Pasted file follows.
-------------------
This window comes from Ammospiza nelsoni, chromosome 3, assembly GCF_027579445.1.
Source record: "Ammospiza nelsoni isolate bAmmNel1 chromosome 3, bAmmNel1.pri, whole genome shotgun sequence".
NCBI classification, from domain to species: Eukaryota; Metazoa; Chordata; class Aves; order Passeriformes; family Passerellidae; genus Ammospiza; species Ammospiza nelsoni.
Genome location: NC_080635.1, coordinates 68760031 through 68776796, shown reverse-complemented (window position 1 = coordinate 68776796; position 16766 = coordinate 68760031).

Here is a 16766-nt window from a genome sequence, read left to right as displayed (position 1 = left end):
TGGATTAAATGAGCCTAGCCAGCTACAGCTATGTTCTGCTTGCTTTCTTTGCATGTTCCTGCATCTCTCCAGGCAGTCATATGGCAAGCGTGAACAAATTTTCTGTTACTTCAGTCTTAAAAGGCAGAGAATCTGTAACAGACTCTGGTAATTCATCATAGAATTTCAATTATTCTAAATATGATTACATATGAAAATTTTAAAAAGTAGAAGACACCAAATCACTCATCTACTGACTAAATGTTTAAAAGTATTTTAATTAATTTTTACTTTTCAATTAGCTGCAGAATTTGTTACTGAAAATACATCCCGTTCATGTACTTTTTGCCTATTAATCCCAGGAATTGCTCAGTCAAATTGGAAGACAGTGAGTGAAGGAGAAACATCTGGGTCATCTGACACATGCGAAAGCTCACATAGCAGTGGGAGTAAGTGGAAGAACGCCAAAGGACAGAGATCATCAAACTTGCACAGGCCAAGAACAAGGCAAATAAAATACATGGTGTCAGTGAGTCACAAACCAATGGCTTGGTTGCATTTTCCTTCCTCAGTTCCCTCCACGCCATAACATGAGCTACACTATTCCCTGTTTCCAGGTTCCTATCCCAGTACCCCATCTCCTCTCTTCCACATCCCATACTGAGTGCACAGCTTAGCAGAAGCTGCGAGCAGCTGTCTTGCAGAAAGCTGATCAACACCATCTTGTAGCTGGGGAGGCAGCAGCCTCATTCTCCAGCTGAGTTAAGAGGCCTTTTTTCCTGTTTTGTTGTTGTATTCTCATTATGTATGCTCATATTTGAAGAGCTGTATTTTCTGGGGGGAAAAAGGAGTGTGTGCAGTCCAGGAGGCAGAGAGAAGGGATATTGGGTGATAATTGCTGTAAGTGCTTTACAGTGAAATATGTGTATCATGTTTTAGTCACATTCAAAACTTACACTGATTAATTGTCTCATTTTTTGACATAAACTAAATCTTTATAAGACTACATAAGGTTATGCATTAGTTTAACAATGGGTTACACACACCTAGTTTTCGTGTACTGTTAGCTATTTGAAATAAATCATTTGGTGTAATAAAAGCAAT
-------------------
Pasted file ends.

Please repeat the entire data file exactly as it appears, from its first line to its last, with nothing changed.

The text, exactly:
This window comes from Ammospiza nelsoni, chromosome 3, assembly GCF_027579445.1.
Source record: "Ammospiza nelsoni isolate bAmmNel1 chromosome 3, bAmmNel1.pri, whole genome shotgun sequence".
NCBI classification, from domain to species: Eukaryota; Metazoa; Chordata; class Aves; order Passeriformes; family Passerellidae; genus Ammospiza; species Ammospiza nelsoni.
Genome location: NC_080635.1, coordinates 68760031 through 68776796, shown reverse-complemented (window position 1 = coordinate 68776796; position 16766 = coordinate 68760031).

Here is a 16766-nt window from a genome sequence, read left to right as displayed (position 1 = left end):
TGGATTAAATGAGCCTAGCCAGCTACAGCTATGTTCTGCTTGCTTTCTTTGCATGTTCCTGCATCTCTCCAGGCAGTCATATGGCAAGCGTGAACAAATTTTCTGTTACTTCAGTCTTAAAAGGCAGAGAATCTGTAACAGACTCTGGTAATTCATCATAGAATTTCAATTATTCTAAATATGATTACATATGAAAATTTTAAAAAGTAGAAGACACCAAATCACTCATCTACTGACTAAATGTTTAAAAGTATTTTAATTAATTTTTACTTTTCAATTAGCTGCAGAATTTGTTACTGAAAATACATCCCGTTCATGTACTTTTTGCCTATTAATCCCAGGAATTGCTCAGTCAAATTGGAAGACAGTGAGTGAAGGAGAAACATCTGGGTCATCTGACACATGCGAAAGCTCACATAGCAGTGGGAGTAAGTGGAAGAACGCCAAAGGACAGAGATCATCAAACTTGCACAGGCCAAGAACAAGGCAAATAAAATACATGGTGTCAGTGAGTCACAAACCAATGGCTTGGTTGCATTTTCCTTCCTCAGTTCCCTCCACGCCATAACATGAGCTACACTATTCCCTGTTTCCAGGTTCCTATCCCAGTACCCCATCTCCTCTCTTCCACATCCCATACTGAGTGCACAGCTTAGCAGAAGCTGCGAGCAGCTGTCTTGCAGAAAGCTGATCAACACCATCTTGTAGCTGGGGAGGCAGCAGCCTCATTCTCCAGCTGAGTTAAGAGGCCTTTTTTCCTGTTTTGTTGTTGTATTCTCATTATGTATGCTCATATTTGAAGAGCTGTATTTTCTGGGGGGAAAAAGGAGTGTGTGCAGTCCAGGAGGCAGAGAGAAGGGATATTGGGTGATAATTGCTGTAAGTGCTTTACAGTGAAATATGTGTATCATGTTTTAGTCACATTCAAAACTTACACTGATTAATTGTCTCATTTTTTGACATAAACTAAATCTTTATAAGACTACATAAGGTTATGCATTAGTTTAACAATGGGTTACACACACCTAGTTTTCGTGTACTGTTAGCTATTTGAAATAAATCATTTGGTGTAATAAAAGCAAT